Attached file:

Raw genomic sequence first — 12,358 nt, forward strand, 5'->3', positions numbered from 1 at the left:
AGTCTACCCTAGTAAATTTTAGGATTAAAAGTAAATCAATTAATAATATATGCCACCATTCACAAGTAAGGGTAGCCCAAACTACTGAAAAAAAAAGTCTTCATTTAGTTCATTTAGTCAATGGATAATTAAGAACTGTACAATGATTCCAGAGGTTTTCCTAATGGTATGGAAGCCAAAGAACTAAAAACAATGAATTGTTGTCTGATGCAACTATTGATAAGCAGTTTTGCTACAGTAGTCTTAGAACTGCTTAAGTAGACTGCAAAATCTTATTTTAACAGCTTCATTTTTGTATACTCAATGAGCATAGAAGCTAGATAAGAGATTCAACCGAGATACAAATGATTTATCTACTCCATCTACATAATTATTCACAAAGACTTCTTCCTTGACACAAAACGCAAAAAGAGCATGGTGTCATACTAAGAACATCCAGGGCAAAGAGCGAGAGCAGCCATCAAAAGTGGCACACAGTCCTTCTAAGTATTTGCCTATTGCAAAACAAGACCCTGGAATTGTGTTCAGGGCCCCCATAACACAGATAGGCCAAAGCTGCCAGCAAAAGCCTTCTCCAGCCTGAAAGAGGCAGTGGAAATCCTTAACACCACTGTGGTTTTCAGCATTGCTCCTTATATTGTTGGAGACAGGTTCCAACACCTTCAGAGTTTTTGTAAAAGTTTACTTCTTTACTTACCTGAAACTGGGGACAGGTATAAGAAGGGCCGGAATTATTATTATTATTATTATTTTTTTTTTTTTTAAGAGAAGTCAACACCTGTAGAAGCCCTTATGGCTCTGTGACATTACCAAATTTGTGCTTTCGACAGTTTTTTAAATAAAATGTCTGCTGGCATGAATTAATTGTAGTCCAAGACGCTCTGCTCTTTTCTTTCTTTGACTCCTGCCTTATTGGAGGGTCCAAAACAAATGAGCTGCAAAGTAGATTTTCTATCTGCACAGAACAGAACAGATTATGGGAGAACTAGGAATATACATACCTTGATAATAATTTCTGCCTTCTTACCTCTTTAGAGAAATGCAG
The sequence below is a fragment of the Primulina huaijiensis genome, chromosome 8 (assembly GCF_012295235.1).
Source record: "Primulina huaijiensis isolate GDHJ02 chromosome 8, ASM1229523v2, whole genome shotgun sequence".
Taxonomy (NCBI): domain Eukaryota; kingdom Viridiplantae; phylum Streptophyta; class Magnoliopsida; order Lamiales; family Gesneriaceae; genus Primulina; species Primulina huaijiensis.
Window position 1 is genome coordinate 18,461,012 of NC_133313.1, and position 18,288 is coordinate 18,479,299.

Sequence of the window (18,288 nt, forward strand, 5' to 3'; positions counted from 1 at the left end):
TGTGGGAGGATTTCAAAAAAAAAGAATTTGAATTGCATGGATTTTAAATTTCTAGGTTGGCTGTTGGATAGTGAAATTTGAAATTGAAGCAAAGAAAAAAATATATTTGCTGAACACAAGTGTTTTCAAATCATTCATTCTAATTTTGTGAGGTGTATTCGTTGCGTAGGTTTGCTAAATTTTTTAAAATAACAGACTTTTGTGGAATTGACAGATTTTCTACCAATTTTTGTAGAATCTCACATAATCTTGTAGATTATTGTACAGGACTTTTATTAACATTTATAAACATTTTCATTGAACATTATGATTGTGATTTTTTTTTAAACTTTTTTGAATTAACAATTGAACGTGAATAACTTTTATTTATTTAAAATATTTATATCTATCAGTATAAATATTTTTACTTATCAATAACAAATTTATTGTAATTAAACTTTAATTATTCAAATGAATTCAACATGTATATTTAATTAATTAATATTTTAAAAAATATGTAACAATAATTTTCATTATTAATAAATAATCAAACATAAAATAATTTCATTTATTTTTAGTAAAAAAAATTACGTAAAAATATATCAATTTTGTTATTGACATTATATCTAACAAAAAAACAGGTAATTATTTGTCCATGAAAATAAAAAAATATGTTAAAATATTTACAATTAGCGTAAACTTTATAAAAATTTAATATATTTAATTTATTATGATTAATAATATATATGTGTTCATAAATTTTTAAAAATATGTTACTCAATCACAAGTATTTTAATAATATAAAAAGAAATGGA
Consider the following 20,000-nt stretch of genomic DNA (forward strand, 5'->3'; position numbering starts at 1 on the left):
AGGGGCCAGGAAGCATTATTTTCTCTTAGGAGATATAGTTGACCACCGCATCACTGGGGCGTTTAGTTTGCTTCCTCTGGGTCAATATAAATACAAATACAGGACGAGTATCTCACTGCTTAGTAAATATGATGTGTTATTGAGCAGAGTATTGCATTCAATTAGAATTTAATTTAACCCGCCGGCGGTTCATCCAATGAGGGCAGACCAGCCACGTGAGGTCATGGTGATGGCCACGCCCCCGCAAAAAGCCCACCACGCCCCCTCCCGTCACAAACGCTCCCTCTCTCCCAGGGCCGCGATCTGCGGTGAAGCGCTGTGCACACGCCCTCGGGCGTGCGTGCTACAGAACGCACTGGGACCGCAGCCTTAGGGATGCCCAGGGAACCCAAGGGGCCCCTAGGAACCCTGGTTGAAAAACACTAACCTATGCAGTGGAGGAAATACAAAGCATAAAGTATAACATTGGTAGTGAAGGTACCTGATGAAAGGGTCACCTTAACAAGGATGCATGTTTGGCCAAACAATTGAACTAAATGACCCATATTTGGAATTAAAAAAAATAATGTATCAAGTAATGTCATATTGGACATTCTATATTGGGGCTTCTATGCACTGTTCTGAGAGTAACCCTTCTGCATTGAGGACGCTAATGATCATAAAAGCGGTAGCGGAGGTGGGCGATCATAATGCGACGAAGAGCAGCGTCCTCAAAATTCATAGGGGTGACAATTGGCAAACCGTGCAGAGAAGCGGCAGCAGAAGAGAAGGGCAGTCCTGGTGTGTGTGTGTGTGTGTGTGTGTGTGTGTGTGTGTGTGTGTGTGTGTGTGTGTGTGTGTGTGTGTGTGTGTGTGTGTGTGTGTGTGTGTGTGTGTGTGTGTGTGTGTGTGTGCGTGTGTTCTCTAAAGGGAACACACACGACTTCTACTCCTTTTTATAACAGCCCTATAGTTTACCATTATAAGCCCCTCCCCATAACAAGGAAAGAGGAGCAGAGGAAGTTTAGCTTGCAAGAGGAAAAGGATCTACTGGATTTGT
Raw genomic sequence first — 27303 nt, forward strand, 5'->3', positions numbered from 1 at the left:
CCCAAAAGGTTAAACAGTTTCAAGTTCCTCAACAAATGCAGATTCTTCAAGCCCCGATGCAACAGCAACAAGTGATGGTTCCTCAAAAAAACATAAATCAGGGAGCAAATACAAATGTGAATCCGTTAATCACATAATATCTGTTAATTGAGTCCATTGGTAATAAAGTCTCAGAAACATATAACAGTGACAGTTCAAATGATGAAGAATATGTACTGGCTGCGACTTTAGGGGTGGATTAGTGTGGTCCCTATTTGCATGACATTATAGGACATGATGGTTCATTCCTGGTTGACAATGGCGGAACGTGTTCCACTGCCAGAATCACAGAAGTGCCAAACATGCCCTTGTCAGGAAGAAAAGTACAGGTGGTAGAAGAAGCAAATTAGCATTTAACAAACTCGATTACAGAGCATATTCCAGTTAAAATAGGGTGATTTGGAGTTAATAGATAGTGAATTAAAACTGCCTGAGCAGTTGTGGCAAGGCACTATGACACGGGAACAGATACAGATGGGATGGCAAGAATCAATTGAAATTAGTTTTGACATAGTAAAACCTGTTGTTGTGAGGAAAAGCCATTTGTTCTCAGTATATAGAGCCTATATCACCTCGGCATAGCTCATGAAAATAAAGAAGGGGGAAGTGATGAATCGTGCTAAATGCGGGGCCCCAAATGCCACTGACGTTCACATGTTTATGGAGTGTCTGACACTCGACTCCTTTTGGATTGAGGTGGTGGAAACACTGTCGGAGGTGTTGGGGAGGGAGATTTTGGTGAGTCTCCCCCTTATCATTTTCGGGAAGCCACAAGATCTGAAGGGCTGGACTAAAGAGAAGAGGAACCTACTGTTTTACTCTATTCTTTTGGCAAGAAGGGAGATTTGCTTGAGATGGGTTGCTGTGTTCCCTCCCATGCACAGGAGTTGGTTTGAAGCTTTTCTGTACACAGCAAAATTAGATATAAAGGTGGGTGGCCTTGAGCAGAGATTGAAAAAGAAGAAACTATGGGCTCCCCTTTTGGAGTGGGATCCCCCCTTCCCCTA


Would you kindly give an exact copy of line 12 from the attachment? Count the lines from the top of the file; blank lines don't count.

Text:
CCCAAAAGGTTAAACAGTTTCAAGTTCCTCAACAAATGCAGATTCTTCAAGCCCCGATGCAACAGCAACAAGTGATGGTTCCTCAAAAAAACATAAATCAGGGAGCAAATACAAATGTGAATCCGTTAATCACATAATATCTGTTAATTGAGTCCATTGGTAATAAAGTCTCAGAAACATATAACAGTGACAGTTCAAATGATGAAGAATATGTACTGGCTGCGACTTTAGGGGTGGATTAGTGTGGTCCCTATTTGCATGACATTATAGGACATGATGGTTCATTCCTGGTTGACAATGGCGGAACGTGTTCCACTGCCAGAATCACAGAAGTGCCAAACATGCCCTTGTCAGGAAGAAAAGTACAGGTGGTAGAAGAAGCAAATTAGCATTTAACAAACTCGATTACAGAGCATATTCCAGTTAAAATAGGGTGATTTGGAGTTAATAGATAGTGAATTAAAACTGCCTGAGCAGTTGTGGCAAGGCACTATGACACGGGAACAGATACAGATGGGATGGCAAGAATCAATTGAAATTAGTTTTGACATAGTAAAACCTGTTGTTGTGAGGAAAAGCCATTTGTTCTCAGTATATAGAGCCTATATCACCTCGGCATAGCTCATGAAAATAAAGAAGGGGGAAGTGATGAATCGTGCTAAATGCGGGGCCCCAAATGCCACTGACGTTCACATGTTTATGGAGTGTCTGACACTCGACTCCTTTTGGATTGAGGTGGTGGAAACACTGTCGGAGGTGTTGGGGAGGGAGATTTTGGTGAGTCTCCCCCTTATCATTTTCGGGAAGCCACAAGATCTGAAGGGCTGGACTAAAGAGAAGAGGAACCTACTGTTTTACTCTATTCTTTTGGCAAGAAGGGAGATTTGCTTGAGATGGGTTGCTGTGTTCCCTCCCATGCACAGGAGTTGGTTTGAAGCTTTTCTGTACACAGCAAAATTAGATATAAAGGTGGGTGGCCTTGAGCAGAGATTGAAAAAGAAGAAACTATGGGCTCCCCTTTTGGAGTGGGATCCCCCCTTCCCCTA